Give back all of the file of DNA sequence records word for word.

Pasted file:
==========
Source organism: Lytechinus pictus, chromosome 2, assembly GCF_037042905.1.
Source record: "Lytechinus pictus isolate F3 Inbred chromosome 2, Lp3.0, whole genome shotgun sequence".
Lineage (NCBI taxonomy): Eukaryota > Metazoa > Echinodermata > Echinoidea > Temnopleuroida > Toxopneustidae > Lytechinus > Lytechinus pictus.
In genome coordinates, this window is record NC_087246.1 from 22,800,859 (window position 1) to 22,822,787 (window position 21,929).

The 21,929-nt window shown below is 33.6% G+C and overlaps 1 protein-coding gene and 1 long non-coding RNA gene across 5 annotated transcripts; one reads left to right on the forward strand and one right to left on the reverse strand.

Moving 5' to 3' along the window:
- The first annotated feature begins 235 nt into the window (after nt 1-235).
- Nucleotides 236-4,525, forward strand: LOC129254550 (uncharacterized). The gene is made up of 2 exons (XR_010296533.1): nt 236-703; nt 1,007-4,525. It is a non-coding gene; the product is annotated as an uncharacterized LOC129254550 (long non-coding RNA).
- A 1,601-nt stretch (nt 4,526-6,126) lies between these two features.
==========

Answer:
Source organism: Lytechinus pictus, chromosome 2, assembly GCF_037042905.1.
Source record: "Lytechinus pictus isolate F3 Inbred chromosome 2, Lp3.0, whole genome shotgun sequence".
Lineage (NCBI taxonomy): Eukaryota > Metazoa > Echinodermata > Echinoidea > Temnopleuroida > Toxopneustidae > Lytechinus > Lytechinus pictus.
In genome coordinates, this window is record NC_087246.1 from 22,800,859 (window position 1) to 22,822,787 (window position 21,929).

The 21,929-nt window shown below is 33.6% G+C and overlaps 1 protein-coding gene and 1 long non-coding RNA gene across 5 annotated transcripts; one reads left to right on the forward strand and one right to left on the reverse strand.

Moving 5' to 3' along the window:
- The first annotated feature begins 235 nt into the window (after nt 1-235).
- Nucleotides 236-4,525, forward strand: LOC129254550 (uncharacterized). The gene is made up of 2 exons (XR_010296533.1): nt 236-703; nt 1,007-4,525. It is a non-coding gene; the product is annotated as an uncharacterized LOC129254550 (long non-coding RNA).
- A 1,601-nt stretch (nt 4,526-6,126) lies between these two features.